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Expand Who in Your Organization Engages with Customers

peer engagement, buying

84% of buyers seek input from peers and existing users

What steps can organizations trying to engage with B2B buyers take? Consider expanding who from your company engages with, and interacts with, the members of the buying team.

A Demand Gen study found that 84% of buyers seek input from peers and existing users, and 57% do so within the first three months of the buying process. This trend of B2B buyers seeking more peer recommendations provides an additional insight into how much they might prioritize and value peer content and interactions.

Consider these questions:

● Who authors your blog content? Is it a content writer in Marketing? Are you selling to marketers? If not, maybe it is time to enlist people perceived as peers to your buyers to contribute to and byline your content.

● Who writes and sends your emails? Again, a marketer or a salesperson? If your buyers are CFOs, maybe your emails should be written and sent from your CFO.

● Who facilitates your learning events, such as virtual learning series? Someone from the sales team? If your buyers are orthopedic surgeons maybe your speaker needs to be a bioengineer or medical device engineer.

The key point is that your organization has an opportunity to mobilize the people on your team who are perceived as peers to your buyers. We refer to this approach as peer-to-peer engagement.

How to Initiate Your Peer Engagement Program

Intrigued? Its relatively easy to spin up a demand generation experiment around this strategy. To do so, you must first have clarity into your customer’s buying journey, the various titles and roles of the participants in the buying process, and insight into each role’s touchpoint and channel preferences.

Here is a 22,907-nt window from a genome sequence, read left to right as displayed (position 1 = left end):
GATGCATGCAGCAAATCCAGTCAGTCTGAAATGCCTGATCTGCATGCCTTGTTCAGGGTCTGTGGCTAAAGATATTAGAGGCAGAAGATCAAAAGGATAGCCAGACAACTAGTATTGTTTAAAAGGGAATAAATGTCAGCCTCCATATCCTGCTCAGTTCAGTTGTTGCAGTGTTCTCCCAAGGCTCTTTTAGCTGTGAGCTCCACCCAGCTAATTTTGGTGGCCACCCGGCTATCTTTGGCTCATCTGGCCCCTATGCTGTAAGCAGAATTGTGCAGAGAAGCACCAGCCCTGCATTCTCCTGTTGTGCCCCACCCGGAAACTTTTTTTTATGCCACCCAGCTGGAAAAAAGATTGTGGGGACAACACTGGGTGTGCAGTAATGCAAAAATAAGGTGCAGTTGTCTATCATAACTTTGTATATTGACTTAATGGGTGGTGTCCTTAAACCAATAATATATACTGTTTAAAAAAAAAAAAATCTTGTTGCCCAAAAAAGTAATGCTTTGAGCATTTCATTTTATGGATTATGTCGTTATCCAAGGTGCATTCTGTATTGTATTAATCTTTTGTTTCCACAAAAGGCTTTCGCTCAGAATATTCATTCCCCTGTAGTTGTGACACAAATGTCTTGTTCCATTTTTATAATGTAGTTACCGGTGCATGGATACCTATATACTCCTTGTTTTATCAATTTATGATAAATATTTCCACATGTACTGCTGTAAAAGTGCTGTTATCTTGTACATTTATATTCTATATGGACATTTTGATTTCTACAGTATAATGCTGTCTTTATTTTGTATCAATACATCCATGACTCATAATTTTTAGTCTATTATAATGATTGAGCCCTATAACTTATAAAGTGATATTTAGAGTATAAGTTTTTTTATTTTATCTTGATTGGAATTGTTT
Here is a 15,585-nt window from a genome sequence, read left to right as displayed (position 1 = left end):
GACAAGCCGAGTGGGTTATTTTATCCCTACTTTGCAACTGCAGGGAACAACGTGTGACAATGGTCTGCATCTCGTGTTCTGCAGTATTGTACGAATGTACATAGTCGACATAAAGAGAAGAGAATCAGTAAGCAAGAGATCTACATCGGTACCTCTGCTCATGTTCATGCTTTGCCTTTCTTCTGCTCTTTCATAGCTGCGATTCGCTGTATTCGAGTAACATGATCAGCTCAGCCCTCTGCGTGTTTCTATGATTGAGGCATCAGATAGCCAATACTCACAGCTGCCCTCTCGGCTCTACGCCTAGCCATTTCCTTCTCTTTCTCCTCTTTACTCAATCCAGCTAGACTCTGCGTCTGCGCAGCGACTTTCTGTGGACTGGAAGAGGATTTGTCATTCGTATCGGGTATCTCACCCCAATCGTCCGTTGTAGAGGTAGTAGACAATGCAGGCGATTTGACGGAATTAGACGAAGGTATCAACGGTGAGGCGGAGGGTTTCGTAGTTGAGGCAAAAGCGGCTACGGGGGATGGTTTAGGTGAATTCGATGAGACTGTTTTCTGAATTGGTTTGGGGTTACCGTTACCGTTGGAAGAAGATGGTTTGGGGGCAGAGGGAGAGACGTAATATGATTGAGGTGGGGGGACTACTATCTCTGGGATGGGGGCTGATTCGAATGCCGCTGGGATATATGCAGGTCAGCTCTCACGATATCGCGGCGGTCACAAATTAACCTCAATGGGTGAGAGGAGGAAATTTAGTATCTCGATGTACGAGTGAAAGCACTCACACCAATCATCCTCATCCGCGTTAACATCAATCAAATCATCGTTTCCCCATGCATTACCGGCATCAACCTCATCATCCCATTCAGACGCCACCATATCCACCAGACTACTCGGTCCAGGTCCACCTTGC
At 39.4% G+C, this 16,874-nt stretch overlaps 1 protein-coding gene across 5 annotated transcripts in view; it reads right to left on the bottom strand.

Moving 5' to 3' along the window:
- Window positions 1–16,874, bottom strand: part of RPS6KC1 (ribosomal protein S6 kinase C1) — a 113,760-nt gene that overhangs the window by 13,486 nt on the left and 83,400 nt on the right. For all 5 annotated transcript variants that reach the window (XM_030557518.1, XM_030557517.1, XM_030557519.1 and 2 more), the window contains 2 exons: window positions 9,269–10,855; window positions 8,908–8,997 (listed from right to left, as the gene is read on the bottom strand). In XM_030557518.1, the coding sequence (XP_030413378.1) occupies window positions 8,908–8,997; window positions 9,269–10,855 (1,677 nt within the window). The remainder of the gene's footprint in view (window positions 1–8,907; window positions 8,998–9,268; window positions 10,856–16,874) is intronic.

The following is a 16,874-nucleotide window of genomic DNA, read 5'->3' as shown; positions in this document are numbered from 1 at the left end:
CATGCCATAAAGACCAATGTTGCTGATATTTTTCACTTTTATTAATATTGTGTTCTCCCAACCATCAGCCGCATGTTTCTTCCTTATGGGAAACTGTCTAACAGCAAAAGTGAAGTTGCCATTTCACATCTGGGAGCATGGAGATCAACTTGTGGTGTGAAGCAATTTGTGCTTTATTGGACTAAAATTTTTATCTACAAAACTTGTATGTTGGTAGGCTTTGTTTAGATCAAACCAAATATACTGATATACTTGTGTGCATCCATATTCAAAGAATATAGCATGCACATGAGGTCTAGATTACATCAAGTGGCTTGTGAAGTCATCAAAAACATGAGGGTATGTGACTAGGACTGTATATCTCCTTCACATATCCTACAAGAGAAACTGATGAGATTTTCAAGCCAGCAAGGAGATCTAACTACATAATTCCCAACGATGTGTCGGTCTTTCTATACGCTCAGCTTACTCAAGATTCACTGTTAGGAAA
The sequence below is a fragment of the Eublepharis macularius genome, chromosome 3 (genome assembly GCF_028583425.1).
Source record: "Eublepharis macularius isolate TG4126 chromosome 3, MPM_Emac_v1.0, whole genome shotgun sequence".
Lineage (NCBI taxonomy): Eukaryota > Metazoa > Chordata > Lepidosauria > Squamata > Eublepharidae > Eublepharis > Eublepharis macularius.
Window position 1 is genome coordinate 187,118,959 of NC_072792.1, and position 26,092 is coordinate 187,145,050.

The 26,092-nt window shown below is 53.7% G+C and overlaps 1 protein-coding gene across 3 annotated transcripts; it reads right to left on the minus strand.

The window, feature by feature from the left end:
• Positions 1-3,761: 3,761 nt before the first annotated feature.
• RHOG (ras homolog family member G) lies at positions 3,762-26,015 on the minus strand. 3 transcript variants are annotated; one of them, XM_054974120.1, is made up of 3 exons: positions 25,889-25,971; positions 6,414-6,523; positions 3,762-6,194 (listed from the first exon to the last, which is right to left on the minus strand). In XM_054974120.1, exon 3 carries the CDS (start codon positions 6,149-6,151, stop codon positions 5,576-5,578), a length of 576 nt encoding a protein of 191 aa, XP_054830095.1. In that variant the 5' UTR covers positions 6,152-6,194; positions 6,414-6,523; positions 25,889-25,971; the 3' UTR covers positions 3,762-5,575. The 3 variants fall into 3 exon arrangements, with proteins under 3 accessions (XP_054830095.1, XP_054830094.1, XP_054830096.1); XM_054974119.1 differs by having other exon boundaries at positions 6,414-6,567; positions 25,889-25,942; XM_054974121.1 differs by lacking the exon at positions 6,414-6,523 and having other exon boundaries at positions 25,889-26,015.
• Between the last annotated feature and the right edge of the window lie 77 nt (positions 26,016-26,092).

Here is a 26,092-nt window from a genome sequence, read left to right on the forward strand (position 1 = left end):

Armed with this information you can create a peer engagement program designed with the following 5 steps in mind:

1. Organize your buyers into peer groups.

2. Enlist the people in your organization who match the peers of your existing and prospective customers. Clarify their role. We suggest the primary role be that of advisor. Give them the list of the peers and their respective groups.

3. Spotlight your peers so customers can see them in action. Have them byline blog posts, participate in videos, serve as event speakers, create white papers, and so on. Focus the content on answering questions that would most likely be asked by that peer group. Promote this content to the peer groups.

4. Create opportunities for your peers to connect and encourage them to reach out to the people on their peer group list. Emphasize to your peers that their priority is to build the relationship, not pitch the solution. Some people are active on LinkedIn, others not so much. Others prefer peer roundtable discussions.

5. Implement a cadence of communication between your peers and their peer groups with a focus on creating conversations. Be sure this communication is sent through the preferred channel (email vs. social media) at the right time.

Your turn. What kinds of peer engagement programs have you created and how did they perform? Please share your experiences.